Let me go on a bit more about SMS. I am so very used to predictive text input in my mobile phone, known as T9, but am still often annoyed by it deciding for me which word I should write totally out of context. For example, when I want to write “Go home on foot, honey bun” (just a random sentence…), it will give me “In good on dont, honey bum”. Well, to be fair, I don’t expect T9 to understand linguistic and situational contexts. Not quiet yet. Same with search engine technology, like Google AdSense keeps recommending ads about tree management or palm tree seeds for me (I had to stop and think for a few seconds why it gives me those – yawningtree!)
Sriram once told me he was making a list of possible groups of words by same keypad sequences. (Shouldn’t you be busier with your research, young man? 😛 ) Yesterday, when I accidentally had a funny word for somebody’s name in composing a text message, I suddenly got carried away and read bits and bobs online about text input systems for mobile phones (So should I. 😦 ). We also went as far as to term such groups of words as mobanagram. Somebody has to do the terming.
Apparently, T9 developer Tegic, part of AOL, now offers a better version of T9, named as XT9, which offers stylus support and regional error correction. The latter compensates for users with fat thumbs mashing the wrong key on tiny keyboards. Moreover, in XTP2.0, speech recognition and Chinese handwriting recognition capabilities will be incorporated. Sounds cool. Our beloved Samsung has already made a deal to be the first handset maker to integrate the XTP Mobile Interface. Not sure about handsets in Korean domestic use though, given the uniqueness of the Korean writing system. (For a flavour of it, my favourite “[Hangul, the Korean alphabet] is unparalleled grammatological luxury” comment by Dr Ledyard at Columbia University is linked here.) Since the case between the original inventor Choi and Samsung over the Chunjiin system, where all the vowels are deconstructed to the three prime strokes, numerous patent issues about text input technology for mobile phones have been put forward in Korea. A nice summary is provided by the Korea Institute of Patent Information (written in Korean).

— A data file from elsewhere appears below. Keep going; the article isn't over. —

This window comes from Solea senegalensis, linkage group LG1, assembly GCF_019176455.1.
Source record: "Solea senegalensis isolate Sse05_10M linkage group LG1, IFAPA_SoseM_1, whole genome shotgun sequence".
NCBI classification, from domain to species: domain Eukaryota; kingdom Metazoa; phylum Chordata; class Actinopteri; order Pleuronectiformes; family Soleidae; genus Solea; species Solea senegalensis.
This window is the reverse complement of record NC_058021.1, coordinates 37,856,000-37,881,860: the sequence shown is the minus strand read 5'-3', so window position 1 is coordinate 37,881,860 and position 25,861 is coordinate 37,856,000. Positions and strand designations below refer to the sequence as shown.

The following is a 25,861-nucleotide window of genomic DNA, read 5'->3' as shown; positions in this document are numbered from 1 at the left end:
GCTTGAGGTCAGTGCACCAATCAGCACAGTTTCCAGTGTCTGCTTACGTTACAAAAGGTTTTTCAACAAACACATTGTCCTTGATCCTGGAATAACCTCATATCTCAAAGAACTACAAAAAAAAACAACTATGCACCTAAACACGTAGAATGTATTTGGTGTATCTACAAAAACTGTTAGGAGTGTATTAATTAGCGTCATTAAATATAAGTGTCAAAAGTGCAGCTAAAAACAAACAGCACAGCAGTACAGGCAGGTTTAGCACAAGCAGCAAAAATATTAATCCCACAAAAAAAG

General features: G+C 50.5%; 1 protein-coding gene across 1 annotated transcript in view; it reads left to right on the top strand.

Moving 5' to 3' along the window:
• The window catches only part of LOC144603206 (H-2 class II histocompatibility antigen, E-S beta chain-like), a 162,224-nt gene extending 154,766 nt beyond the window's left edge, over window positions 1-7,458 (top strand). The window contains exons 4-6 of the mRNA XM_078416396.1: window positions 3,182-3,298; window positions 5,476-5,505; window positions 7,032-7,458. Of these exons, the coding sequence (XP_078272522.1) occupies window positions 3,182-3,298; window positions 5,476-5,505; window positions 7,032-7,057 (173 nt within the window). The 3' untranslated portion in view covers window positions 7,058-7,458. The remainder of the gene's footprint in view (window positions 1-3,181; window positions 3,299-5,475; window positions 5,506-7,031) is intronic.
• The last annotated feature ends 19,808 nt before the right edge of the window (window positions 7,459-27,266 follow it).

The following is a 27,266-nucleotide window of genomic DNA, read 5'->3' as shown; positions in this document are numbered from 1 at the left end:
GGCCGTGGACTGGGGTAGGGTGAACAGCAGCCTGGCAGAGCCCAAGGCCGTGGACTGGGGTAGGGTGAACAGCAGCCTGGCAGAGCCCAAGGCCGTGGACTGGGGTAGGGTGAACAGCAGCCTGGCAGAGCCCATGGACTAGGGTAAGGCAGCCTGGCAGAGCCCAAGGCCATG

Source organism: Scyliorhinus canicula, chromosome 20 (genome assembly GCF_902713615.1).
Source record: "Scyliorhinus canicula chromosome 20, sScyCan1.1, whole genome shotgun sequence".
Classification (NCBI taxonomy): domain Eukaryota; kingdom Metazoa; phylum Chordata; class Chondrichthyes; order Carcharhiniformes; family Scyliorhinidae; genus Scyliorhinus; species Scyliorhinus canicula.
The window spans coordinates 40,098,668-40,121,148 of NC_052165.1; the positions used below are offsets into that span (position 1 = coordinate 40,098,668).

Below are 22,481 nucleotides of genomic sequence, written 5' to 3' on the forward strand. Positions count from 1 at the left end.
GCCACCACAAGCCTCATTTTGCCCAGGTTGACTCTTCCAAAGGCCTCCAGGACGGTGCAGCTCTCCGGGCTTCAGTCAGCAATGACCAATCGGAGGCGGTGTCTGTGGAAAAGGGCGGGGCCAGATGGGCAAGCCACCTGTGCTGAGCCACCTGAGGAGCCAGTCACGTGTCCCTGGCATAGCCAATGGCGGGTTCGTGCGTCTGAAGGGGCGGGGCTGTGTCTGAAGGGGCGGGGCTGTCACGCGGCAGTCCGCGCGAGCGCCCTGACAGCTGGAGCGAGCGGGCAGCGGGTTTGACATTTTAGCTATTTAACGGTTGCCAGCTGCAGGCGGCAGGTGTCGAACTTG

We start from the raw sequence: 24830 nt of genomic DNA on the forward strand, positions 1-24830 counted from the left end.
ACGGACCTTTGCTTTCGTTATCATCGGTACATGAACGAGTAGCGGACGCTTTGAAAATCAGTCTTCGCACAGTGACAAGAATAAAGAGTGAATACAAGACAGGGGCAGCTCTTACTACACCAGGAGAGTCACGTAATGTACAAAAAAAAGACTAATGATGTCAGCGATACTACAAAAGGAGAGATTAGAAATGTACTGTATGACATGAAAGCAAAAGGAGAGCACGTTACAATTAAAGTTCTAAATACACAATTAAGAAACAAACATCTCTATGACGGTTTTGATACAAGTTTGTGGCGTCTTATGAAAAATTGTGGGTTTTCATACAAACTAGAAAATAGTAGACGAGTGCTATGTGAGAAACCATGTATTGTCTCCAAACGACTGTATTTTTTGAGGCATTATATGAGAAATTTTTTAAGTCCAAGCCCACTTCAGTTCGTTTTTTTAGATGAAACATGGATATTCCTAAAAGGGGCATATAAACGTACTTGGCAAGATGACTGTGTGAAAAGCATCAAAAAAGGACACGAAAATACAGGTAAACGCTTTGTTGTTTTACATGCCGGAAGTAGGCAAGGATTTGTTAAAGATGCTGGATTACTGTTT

Anyway, my motivation for this little research was not to invent a better system but to elaborate the plot I came up with for my future crime novel. A murderer leaves an unintelligible note next to every victim of his, which will be decrypted by … mobile phones! Yes, I am giving you my culprit right away with Columbo-like confidence. Ahem.